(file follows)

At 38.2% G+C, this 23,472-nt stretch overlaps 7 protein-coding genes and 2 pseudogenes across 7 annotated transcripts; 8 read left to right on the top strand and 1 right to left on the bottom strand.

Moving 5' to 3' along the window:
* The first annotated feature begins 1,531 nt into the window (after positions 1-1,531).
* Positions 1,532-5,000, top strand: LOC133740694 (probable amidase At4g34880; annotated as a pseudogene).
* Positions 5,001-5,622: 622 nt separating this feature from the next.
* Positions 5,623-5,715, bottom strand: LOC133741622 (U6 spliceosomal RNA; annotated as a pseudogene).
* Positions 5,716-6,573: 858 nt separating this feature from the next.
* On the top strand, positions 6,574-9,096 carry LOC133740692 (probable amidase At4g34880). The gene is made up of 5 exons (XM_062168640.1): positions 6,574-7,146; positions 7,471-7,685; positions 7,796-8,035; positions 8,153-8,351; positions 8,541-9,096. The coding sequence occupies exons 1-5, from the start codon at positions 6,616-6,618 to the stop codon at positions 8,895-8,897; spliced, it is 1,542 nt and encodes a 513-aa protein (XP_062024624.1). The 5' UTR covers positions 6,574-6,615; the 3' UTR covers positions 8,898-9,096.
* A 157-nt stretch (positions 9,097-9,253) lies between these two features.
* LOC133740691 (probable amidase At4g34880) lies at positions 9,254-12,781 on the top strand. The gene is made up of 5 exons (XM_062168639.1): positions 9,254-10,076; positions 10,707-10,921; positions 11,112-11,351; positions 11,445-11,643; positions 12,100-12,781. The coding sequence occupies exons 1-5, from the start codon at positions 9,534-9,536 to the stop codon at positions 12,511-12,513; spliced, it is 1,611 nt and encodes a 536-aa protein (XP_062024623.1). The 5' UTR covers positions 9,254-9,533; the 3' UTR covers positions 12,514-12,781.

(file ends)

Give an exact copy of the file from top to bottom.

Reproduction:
At 38.2% G+C, this 23,472-nt stretch overlaps 7 protein-coding genes and 2 pseudogenes across 7 annotated transcripts; 8 read left to right on the top strand and 1 right to left on the bottom strand.

Moving 5' to 3' along the window:
* The first annotated feature begins 1,531 nt into the window (after positions 1-1,531).
* Positions 1,532-5,000, top strand: LOC133740694 (probable amidase At4g34880; annotated as a pseudogene).
* Positions 5,001-5,622: 622 nt separating this feature from the next.
* Positions 5,623-5,715, bottom strand: LOC133741622 (U6 spliceosomal RNA; annotated as a pseudogene).
* Positions 5,716-6,573: 858 nt separating this feature from the next.
* On the top strand, positions 6,574-9,096 carry LOC133740692 (probable amidase At4g34880). The gene is made up of 5 exons (XM_062168640.1): positions 6,574-7,146; positions 7,471-7,685; positions 7,796-8,035; positions 8,153-8,351; positions 8,541-9,096. The coding sequence occupies exons 1-5, from the start codon at positions 6,616-6,618 to the stop codon at positions 8,895-8,897; spliced, it is 1,542 nt and encodes a 513-aa protein (XP_062024624.1). The 5' UTR covers positions 6,574-6,615; the 3' UTR covers positions 8,898-9,096.
* A 157-nt stretch (positions 9,097-9,253) lies between these two features.
* LOC133740691 (probable amidase At4g34880) lies at positions 9,254-12,781 on the top strand. The gene is made up of 5 exons (XM_062168639.1): positions 9,254-10,076; positions 10,707-10,921; positions 11,112-11,351; positions 11,445-11,643; positions 12,100-12,781. The coding sequence occupies exons 1-5, from the start codon at positions 9,534-9,536 to the stop codon at positions 12,511-12,513; spliced, it is 1,611 nt and encodes a 536-aa protein (XP_062024623.1). The 5' UTR covers positions 9,254-9,533; the 3' UTR covers positions 12,514-12,781.